Jump to content


Register a free account to unlock additional features at BleepingComputer.com
Welcome to BleepingComputer, a free community where people like yourself come together to discuss and learn how to use their computers. Using the site is easy and fun. As a guest, you can browse and view the various discussions in the forums, but can not create a new topic or reply to an existing one unless you are logged in. Other benefits of registering an account are subscribing to topics and forums, creating a blog, and having no ads shown anywhere on the site.

Click here to Register a free account now! or read our Welcome Guide to learn how to use this site.


Lightning damage learning

  • Please log in to reply
4 replies to this topic

#1 tecnoviper


  • Members
  • 1 posts
  • Local time:08:18 AM

Posted 08 September 2012 - 05:23 PM

So yester day lightning struck out my modem for a 3rd time :angry: , but this time it also did damage to my router. I have already replaced all of the damaged hardware, but out of intrest(since i am going to study electrical ingeneuring next year) would like to know more about the damage the lightning does. It most defently did fry all the components, because i could get some of the things to work(just not 100%)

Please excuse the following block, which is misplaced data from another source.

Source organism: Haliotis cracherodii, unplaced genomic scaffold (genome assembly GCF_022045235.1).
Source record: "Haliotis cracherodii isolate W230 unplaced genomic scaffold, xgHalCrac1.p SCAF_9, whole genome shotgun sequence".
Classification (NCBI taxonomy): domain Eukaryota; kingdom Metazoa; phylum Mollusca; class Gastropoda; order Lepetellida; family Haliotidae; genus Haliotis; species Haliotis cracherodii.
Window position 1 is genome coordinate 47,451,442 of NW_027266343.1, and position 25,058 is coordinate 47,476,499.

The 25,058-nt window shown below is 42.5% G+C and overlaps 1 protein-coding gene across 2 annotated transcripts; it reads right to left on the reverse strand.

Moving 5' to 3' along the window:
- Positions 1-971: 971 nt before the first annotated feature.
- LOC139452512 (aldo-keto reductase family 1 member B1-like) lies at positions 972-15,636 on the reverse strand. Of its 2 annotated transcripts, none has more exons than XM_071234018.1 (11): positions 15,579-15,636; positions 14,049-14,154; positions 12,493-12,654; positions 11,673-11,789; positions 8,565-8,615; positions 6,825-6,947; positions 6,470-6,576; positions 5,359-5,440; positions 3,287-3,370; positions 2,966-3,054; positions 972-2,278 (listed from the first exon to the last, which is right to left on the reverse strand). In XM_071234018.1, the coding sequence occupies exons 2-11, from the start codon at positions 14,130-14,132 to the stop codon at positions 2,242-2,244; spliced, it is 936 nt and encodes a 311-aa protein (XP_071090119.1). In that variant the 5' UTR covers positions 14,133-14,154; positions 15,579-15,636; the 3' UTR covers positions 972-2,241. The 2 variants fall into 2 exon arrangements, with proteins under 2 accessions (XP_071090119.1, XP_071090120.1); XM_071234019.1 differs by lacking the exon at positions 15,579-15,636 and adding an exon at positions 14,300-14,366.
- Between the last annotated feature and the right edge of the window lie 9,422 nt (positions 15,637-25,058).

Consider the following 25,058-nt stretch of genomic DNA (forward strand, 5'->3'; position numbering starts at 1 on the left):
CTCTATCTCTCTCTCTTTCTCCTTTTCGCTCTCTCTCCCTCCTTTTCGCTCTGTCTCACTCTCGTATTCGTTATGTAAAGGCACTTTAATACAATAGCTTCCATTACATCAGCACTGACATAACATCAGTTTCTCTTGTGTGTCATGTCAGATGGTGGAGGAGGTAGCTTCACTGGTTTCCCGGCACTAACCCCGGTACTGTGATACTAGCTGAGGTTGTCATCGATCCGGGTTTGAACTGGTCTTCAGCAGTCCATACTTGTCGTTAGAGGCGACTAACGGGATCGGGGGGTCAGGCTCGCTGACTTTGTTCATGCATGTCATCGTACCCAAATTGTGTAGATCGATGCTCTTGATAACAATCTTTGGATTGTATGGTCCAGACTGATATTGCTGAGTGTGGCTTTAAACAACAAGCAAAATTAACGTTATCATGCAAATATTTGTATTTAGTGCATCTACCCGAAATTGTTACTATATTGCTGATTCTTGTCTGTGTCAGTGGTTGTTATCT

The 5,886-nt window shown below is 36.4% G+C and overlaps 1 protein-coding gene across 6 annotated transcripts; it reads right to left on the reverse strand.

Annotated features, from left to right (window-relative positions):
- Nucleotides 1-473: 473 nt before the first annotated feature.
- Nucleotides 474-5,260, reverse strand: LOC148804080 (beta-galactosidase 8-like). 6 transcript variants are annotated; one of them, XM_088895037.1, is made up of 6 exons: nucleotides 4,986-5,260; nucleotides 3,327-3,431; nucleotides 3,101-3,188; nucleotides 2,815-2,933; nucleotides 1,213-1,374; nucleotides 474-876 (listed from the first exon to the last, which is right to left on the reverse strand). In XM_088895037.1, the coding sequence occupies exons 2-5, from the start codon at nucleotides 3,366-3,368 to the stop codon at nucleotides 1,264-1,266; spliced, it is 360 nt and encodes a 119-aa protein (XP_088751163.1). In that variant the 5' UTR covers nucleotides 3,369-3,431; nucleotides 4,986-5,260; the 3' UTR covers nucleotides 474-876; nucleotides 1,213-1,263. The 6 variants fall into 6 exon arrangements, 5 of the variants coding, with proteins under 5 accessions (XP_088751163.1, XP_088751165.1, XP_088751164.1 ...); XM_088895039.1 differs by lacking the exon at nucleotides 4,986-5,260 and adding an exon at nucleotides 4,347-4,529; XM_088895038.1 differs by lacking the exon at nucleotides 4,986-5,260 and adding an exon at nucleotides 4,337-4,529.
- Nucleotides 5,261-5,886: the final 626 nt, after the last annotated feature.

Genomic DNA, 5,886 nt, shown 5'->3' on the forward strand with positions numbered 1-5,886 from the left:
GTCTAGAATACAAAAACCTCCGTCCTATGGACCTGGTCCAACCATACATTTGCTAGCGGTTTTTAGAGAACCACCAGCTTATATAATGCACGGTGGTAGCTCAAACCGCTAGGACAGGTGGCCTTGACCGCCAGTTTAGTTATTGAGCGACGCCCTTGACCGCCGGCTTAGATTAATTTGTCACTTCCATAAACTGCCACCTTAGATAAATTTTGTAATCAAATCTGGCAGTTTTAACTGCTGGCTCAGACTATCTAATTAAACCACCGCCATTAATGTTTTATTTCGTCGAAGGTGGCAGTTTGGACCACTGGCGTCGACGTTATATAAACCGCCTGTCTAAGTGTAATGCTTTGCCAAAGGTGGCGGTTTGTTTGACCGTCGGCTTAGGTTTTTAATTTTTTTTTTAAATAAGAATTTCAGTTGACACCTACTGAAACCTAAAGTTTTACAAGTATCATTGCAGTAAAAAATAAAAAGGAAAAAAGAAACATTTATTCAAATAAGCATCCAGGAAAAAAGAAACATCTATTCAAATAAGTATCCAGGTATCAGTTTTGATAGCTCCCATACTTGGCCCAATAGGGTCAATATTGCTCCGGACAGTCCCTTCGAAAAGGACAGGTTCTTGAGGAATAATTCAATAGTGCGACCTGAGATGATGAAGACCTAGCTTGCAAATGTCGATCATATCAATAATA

Modem is a billion mweb modem (model DMW-W40)
Router is a D-Link Model DI-524 and it is connected with a 35m TCP cable to the modem.
On the modem only the 4 ports work after the lightinig struck, but the dsl port doesn't work. On the router only ports 2-4 work. Port 1 (in wich my computer was plugged) is broken(doesn't pick anything up) and the WAN port wich comes from the modem is broken(same as port 1). I opened them up since warrenty doesn't cover lightninig damage. And can'nt see any thing wrong(black burrend marks or something) so i was wondering wich componnents causes these failers and if maybe it is fixable and how it is.

PS. any advice on how to protect against lightning damage will also be of much help!

Thanx in advance

BC AdBot (Login to Remove)


#2 Sneakycyber


    Network Engineer

  • BC Advisor
  • 6,104 posts
  • Gender:Male
  • Location:Ohio
  • Local time:02:18 AM

Posted 08 September 2012 - 05:58 PM

  • Does the router power on. -----> Yes go to step 5. No go to step 2
  • Check the power supply
  • No out put---> replace the adapter and reset the router.
  • Voltage Less then required (12V 800ma to 2A) Replace the adapter, Reset the router
  • Reset the Router to factory defaults.
  • Check the all LAN and WAN connections for physical connectivity. If All ports show "connected" (green light on network adapter, port connection light on router) Go to step 9. If any fail go to step 7
  • Use another PC to test the interface of the router and the PC (you can plug the two computers together the status lights should turn on).
  • If the PC fails replace the NIC, Router fails the Internal Switch is likely damaged.
  • All connections good, Power cycle the entire network and check for connections

  • Turn off all Network devices including the Modem.\
  • Unplug all network cables.
  • Turn on the Modem Wait for the online light to steady
  • Plug in the Router and power it on.
  • Wait for the WAN/online light to steady
  • Plug in and power up all computers.
  • Check for connections